2011 Avalanche News
Dog who triggered avalanche is reunited with his owners after mountain rescue
It was a meticulously planned rescue operation – every move could have sparked a fatal avalanche. But with flawless execution, a beloved dog was saved from an icy ridge more than 3,000 feet up a mountain and reunited with his owners.
Jason, a two-year-old cross-breed, was running away up through the snow on Stob Ban, near Ben Nevis in the Scottish Highlands, when he plunged over a ridge. His owners watched in horror as he triggered a small avalanche in which he was swept down the mountain.
A mountain rescue couple had to set up a snow anchor, then carefully abseil over a cornice, to finally reach the trapped pet.
Mick Tighe, 61, who rescued the dog along with his wife Kathy, said they had battled sub-zero temperatures and the threat of an avalanche to rescue the distressed dog.
Mr Tighe, a well-known mountain guide and rescue team member, said: ‘The poor thing was trapped on a ridge.
‘To get to him I had to abseil over a big snow cornice. We were in real avalanche territory.’
The couple were phoned by the police last Thursday to be told a couple had reported their dog was missing on 3,278ft Stob Ban in the Mamores group of mountains.
They set off at 4am on Friday, tackling the snowy mountain in the dark in order to reach the summit at sunrise.
After being given accurate descriptions of where the German Shepherd/Husky Cross might have strayed they managed to locate him quickly. Rescue: Jason with Mick Tighe, one of the mountaineers who saved him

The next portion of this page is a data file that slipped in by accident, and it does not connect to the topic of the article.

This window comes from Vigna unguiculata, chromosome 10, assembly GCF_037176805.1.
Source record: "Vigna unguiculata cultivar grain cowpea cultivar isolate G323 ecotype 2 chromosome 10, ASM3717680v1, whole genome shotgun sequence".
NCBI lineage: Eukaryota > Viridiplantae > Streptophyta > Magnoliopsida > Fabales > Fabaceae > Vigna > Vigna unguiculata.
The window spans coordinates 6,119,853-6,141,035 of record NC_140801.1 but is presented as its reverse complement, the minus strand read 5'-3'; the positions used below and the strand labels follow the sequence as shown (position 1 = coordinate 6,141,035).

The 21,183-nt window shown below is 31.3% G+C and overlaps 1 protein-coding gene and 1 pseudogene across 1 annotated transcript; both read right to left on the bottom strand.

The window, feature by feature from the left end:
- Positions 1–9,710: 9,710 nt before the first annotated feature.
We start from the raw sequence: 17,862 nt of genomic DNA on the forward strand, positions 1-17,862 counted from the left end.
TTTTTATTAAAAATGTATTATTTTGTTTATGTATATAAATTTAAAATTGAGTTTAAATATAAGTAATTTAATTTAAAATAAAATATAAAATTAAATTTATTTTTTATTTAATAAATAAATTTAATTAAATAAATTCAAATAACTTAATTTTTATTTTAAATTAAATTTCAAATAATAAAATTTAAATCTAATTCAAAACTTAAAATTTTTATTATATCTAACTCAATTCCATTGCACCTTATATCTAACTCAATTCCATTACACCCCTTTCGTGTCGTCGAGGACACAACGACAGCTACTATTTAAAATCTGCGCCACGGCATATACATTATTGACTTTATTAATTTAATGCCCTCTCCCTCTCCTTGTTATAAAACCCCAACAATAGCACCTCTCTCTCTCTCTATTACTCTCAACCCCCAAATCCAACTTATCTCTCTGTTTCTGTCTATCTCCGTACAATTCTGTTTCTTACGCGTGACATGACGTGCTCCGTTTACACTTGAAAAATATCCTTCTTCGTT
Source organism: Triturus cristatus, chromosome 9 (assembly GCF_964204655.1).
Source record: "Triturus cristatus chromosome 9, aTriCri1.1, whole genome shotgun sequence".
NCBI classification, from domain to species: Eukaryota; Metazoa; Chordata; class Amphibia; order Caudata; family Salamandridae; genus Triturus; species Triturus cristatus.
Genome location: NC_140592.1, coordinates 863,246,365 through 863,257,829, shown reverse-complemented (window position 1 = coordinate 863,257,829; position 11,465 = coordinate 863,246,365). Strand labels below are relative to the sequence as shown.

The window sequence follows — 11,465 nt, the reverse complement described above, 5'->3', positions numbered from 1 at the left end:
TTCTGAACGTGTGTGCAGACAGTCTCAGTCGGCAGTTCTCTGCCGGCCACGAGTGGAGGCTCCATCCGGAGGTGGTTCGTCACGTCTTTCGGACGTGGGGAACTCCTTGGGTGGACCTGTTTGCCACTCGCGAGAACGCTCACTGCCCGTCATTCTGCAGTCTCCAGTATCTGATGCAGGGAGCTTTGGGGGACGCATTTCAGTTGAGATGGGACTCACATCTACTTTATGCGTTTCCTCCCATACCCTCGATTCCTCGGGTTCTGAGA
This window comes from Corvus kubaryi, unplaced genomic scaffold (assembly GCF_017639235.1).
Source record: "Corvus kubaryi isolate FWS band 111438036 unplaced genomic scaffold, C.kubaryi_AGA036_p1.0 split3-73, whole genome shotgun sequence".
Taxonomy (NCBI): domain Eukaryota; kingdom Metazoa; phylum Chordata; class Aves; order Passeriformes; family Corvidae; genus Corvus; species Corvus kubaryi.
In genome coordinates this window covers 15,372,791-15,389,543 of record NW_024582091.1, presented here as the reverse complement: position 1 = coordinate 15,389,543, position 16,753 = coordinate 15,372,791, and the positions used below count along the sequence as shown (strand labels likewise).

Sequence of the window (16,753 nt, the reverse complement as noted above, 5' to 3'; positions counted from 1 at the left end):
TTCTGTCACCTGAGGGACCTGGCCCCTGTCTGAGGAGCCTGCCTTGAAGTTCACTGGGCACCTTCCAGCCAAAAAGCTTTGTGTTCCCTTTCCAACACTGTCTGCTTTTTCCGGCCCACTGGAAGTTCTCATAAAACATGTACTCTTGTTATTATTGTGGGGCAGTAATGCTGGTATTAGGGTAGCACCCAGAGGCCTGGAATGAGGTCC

He was found at about 8am, roughly 350 feet below the summit, on an icy ridge - where he had spent the whole night in the freezing cold.
Mr Tighe added the dog owners had been ‘very sensible’ in deciding not go after Jason themselves.
‘That could have been disastrous’, he said.
‘However, weatherwise it was near perfect, with snow conditions excellent.’
Fighting against temperatures down to minus-five degrees, the couple set up a snow anchor in which Mrs Tighe lowered her husband over a ledge.
Jason already had a search and rescue harness on so Mr Tighe attached him to a rope with a clamp device, and then his wife belayed them both back up.
‘It was a struggle as Jason is quite heavy and initially he just didn’t want to leave his ridge but we got up eventually’, Mr Tighe added.
On the descent, which was also tricky, the couple met the dog’s owners, understood to be from the Shropshire area.
And they were overcome with joy at being reunited with their mischievous pet.
‘It was a very happy scene’, said Mr Tighe, who has carried out over 1,000 rescue operations in the mountains over the years.
His wife, a senior cardiac physiologist at the Belford Hospital in Fort William, ofter referred to as ‘The Climbers’ Hospital’, is also an experienced mountaineer and former resuce team member.
Mr Tighe added: ‘I’ve rescued a lot of pets before, including two dogs that had spent a week in a blizzard.
‘While this wasn’t an easy task, it wasn’t completely out of the ordinary.’
In this case, he said that Jason was a ‘lively’ pet who ran off on his own accord.
‘They were a well-equipped and well-organised couple who had gone on a hike and this was a purely unfortunate incident.
‘I’d be the first to criticise if this was a so-called "stupid tourist" error.
‘But this was purely down to Jason’s exuberance more than anything – his liveliness got him into trouble.
‘Jason’s actually a former rescue dog so it’s probably a bit ironic that here he is being rescued again’, added Mr Tighe.
Jason was said to be none the worse from spending the night on the mountain.
- Contributors can log in for advertising-free pages.